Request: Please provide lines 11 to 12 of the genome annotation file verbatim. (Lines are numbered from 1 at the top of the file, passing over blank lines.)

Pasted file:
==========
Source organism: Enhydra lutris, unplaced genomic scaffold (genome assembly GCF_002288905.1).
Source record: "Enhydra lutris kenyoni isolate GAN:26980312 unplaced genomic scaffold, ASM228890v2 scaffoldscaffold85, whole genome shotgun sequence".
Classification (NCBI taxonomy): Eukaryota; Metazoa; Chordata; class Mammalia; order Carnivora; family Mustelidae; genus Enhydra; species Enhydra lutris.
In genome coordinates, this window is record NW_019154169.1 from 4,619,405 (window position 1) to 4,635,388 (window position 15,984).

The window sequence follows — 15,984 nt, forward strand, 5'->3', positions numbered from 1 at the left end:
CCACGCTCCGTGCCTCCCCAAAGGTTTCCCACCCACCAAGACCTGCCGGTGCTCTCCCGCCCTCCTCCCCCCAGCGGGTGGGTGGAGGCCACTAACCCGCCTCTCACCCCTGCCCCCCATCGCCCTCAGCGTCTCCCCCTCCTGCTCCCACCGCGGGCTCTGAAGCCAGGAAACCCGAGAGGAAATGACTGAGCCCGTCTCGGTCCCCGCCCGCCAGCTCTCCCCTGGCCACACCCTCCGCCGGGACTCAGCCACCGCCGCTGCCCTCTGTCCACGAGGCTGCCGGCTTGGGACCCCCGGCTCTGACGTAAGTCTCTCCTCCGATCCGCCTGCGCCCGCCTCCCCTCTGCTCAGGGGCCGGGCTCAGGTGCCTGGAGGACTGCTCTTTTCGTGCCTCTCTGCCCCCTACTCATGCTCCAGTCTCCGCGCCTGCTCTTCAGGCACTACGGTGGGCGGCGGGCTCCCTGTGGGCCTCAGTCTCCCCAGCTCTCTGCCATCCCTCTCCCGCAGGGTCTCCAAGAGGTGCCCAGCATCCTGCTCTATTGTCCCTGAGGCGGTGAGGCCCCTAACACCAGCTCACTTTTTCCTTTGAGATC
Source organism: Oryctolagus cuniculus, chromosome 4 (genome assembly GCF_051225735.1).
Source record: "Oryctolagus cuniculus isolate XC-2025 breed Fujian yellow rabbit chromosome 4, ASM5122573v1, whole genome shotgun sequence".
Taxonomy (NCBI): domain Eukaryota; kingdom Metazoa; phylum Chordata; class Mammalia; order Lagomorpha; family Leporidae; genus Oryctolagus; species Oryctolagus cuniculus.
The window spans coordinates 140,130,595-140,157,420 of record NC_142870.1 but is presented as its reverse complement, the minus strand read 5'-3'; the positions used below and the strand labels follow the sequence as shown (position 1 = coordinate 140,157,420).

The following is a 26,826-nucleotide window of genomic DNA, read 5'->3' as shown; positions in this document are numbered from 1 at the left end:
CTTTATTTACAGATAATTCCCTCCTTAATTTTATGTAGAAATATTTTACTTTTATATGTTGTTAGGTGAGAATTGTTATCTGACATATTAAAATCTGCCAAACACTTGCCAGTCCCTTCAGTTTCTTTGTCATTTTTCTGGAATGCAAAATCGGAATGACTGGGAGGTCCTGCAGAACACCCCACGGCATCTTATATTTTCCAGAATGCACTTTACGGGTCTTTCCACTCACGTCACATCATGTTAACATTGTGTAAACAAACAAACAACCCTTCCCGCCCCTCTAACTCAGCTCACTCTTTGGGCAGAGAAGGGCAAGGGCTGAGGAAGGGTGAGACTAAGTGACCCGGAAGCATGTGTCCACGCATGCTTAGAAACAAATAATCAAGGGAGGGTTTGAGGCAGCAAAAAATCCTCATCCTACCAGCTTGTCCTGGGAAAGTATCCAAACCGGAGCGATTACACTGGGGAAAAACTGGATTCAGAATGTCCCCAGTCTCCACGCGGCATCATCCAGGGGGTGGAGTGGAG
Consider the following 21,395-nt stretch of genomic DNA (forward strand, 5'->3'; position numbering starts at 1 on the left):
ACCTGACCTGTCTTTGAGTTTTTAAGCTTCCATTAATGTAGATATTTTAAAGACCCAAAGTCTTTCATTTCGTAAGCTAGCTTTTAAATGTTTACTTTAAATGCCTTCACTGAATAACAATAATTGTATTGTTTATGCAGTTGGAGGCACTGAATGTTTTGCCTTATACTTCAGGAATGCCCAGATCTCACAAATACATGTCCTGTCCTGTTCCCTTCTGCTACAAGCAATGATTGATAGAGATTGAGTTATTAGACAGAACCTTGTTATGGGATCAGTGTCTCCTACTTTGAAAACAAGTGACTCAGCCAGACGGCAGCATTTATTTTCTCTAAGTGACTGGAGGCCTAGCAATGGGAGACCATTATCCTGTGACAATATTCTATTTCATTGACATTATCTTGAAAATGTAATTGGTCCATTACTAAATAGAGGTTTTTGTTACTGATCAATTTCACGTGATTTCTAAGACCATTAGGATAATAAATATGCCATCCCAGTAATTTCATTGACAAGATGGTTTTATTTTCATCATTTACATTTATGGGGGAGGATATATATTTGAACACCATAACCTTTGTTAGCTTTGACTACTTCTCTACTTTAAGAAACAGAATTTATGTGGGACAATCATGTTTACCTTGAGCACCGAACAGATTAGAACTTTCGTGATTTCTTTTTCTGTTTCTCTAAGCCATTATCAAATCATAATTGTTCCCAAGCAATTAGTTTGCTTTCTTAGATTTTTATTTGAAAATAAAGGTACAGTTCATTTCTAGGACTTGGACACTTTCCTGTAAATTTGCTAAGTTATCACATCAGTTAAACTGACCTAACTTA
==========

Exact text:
The following is a 26,826-nucleotide window of genomic DNA, read 5'->3' as shown; positions in this document are numbered from 1 at the left end:
CTTTATTTACAGATAATTCCCTCCTTAATTTTATGTAGAAATATTTTACTTTTATATGTTGTTAGGTGAGAATTGTTATCTGACATATTAAAATCTGCCAAACACTTGCCAGTCCCTTCAGTTTCTTTGTCATTTTTCTGGAATGCAAAATCGGAATGACTGGGAGGTCCTGCAGAACACCCCACGGCATCTTATATTTTCCAGAATGCACTTTACGGGTCTTTCCACTCACGTCACATCATGTTAACATTGTGTAAACAAACAAACAACCCTTCCCGCCCCTCTAACTCAGCTCACTCTTTGGGCAGAGAAGGGCAAGGGCTGAGGAAGGGTGAGACTAAGTGACCCGGAAGCATGTGTCCACGCATGCTTAGAAACAAATAATCAAGGGAGGGTTTGAGGCAGCAAAAAATCCTCATCCTACCAGCTTGTCCTGGGAAAGTATCCAAACCGGAGCGATTACACTGGGGAAAAACTGGATTCAGAATGTCCCCAGTCTCCACGCGGCATCATCCAGGGGGTGGAGTGGAG